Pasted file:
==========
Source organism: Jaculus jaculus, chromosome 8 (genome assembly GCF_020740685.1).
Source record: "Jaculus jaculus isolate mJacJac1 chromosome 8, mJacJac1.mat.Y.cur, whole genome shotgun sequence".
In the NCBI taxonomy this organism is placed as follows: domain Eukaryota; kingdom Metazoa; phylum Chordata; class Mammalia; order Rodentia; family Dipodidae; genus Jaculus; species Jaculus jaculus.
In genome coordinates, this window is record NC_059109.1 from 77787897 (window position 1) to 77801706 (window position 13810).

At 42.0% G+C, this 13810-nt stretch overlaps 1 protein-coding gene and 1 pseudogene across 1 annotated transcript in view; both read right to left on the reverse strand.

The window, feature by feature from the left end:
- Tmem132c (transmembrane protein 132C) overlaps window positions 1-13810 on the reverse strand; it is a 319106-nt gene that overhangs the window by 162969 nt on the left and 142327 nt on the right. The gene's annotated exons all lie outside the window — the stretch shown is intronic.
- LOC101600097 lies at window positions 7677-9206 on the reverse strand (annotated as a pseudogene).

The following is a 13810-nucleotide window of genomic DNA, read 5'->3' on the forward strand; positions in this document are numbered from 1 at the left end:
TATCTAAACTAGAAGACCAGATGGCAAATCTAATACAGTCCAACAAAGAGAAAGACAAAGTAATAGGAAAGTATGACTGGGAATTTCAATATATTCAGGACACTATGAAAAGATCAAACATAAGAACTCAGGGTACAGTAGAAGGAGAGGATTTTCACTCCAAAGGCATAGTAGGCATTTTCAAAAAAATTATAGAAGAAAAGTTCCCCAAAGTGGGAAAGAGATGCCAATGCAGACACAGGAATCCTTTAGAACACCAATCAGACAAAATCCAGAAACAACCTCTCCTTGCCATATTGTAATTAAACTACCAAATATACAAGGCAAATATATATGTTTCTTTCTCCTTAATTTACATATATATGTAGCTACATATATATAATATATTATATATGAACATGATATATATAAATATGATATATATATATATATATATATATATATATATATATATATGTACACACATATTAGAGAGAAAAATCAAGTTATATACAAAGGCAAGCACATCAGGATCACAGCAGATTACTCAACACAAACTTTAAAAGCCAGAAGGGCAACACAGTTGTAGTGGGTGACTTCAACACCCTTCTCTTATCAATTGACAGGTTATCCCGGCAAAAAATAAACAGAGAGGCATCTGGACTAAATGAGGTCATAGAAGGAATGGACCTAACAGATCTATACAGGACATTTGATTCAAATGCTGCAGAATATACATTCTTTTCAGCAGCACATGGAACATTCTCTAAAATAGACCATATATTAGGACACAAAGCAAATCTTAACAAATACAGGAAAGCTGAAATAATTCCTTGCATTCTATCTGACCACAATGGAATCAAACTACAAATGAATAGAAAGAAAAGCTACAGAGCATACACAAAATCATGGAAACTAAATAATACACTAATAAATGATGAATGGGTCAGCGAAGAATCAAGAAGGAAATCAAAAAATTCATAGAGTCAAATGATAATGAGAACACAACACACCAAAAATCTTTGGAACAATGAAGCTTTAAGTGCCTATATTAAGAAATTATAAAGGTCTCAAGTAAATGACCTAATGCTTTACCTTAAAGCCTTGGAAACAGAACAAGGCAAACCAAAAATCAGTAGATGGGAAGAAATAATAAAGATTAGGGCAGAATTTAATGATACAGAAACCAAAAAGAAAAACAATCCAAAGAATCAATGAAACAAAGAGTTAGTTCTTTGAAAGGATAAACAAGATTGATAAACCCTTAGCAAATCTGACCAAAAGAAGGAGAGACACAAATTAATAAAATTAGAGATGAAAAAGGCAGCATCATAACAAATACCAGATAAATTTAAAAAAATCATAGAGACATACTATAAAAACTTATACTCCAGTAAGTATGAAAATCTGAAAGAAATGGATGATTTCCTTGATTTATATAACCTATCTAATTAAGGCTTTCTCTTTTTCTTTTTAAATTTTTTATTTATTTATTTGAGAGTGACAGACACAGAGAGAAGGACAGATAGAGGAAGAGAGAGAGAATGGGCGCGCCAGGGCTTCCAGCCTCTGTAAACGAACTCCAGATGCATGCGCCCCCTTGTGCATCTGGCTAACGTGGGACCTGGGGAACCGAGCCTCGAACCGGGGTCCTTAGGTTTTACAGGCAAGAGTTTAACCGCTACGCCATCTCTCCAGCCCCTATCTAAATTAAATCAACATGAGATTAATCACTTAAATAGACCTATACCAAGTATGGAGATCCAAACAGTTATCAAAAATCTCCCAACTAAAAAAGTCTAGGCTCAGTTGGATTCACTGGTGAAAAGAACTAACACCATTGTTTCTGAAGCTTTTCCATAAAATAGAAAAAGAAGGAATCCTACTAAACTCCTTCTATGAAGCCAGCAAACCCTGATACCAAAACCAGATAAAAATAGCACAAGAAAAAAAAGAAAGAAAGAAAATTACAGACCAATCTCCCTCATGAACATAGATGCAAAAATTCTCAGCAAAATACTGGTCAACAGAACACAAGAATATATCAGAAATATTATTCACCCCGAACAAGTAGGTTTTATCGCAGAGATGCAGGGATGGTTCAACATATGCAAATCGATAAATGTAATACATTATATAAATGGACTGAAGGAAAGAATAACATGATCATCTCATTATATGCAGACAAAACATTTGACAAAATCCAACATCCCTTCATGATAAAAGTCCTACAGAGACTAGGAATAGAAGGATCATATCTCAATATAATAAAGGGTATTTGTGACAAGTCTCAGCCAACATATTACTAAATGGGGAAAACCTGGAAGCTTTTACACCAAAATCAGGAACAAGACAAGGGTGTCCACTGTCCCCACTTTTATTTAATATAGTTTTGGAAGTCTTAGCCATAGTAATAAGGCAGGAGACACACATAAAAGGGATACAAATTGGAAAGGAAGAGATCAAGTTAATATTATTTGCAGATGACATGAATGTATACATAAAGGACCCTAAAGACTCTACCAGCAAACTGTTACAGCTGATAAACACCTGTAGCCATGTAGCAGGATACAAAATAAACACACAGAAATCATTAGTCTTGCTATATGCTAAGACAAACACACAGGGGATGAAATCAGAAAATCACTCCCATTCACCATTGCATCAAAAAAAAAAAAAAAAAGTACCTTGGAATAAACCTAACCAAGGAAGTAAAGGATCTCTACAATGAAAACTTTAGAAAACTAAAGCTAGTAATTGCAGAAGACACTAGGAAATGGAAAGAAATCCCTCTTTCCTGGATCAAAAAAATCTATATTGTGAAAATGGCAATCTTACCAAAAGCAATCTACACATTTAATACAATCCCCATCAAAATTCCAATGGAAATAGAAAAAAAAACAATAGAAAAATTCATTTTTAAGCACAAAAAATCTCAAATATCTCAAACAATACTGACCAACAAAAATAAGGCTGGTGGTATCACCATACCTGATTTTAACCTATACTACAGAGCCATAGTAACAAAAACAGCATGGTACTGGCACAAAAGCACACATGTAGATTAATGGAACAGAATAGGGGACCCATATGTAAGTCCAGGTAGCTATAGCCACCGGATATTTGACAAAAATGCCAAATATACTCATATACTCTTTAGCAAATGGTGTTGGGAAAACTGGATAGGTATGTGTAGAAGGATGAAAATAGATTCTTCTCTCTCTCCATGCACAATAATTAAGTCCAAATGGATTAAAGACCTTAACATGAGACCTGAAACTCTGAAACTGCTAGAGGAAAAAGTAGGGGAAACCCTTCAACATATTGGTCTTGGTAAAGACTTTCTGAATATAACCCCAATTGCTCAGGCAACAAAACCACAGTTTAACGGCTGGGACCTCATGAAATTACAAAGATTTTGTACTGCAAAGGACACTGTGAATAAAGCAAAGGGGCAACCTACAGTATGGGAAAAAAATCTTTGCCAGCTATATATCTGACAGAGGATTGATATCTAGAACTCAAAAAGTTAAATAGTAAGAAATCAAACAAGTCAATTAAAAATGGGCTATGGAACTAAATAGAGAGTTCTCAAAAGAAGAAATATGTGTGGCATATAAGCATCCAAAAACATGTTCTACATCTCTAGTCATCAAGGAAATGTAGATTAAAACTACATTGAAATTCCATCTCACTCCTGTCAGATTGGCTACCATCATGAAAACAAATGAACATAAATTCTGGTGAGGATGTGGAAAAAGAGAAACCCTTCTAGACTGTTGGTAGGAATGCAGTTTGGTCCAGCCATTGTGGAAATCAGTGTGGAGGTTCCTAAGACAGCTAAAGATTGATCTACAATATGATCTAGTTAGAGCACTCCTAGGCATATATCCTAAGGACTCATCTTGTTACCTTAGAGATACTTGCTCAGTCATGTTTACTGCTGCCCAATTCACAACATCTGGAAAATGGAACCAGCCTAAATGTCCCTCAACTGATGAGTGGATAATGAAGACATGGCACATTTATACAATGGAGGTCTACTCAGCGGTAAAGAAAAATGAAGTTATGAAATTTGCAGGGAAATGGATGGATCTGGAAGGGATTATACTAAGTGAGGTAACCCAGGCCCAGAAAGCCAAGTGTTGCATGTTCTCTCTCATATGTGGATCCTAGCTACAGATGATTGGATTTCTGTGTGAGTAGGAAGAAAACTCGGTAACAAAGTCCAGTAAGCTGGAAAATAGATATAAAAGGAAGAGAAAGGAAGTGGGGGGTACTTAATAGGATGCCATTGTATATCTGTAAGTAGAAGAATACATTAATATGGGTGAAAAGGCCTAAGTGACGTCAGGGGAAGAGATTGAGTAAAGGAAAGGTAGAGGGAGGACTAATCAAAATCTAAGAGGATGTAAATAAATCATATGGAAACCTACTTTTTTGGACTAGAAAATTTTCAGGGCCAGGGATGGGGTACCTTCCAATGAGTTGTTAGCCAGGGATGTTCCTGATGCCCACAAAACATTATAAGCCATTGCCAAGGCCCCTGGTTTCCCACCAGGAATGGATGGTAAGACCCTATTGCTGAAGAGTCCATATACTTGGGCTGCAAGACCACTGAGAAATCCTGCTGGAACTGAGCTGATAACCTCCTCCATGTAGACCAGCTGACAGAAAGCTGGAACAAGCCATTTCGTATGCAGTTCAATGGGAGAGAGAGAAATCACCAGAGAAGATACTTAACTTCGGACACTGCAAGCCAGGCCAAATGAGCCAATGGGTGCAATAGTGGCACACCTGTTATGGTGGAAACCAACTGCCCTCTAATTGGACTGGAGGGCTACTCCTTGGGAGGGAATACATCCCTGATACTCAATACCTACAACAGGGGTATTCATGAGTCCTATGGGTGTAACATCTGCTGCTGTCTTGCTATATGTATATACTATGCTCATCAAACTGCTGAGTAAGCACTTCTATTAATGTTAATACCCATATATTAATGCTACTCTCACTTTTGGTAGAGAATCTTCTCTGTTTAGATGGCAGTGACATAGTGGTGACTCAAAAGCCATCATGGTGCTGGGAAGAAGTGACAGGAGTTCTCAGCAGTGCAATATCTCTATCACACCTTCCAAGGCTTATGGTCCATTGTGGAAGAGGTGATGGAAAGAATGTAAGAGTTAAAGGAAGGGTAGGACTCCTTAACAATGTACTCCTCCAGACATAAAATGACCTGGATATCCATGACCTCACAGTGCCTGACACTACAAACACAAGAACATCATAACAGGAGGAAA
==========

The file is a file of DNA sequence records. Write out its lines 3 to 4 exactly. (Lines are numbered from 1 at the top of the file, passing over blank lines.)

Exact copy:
In the NCBI taxonomy this organism is placed as follows: domain Eukaryota; kingdom Metazoa; phylum Chordata; class Mammalia; order Rodentia; family Dipodidae; genus Jaculus; species Jaculus jaculus.
In genome coordinates, this window is record NC_059109.1 from 77787897 (window position 1) to 77801706 (window position 13810).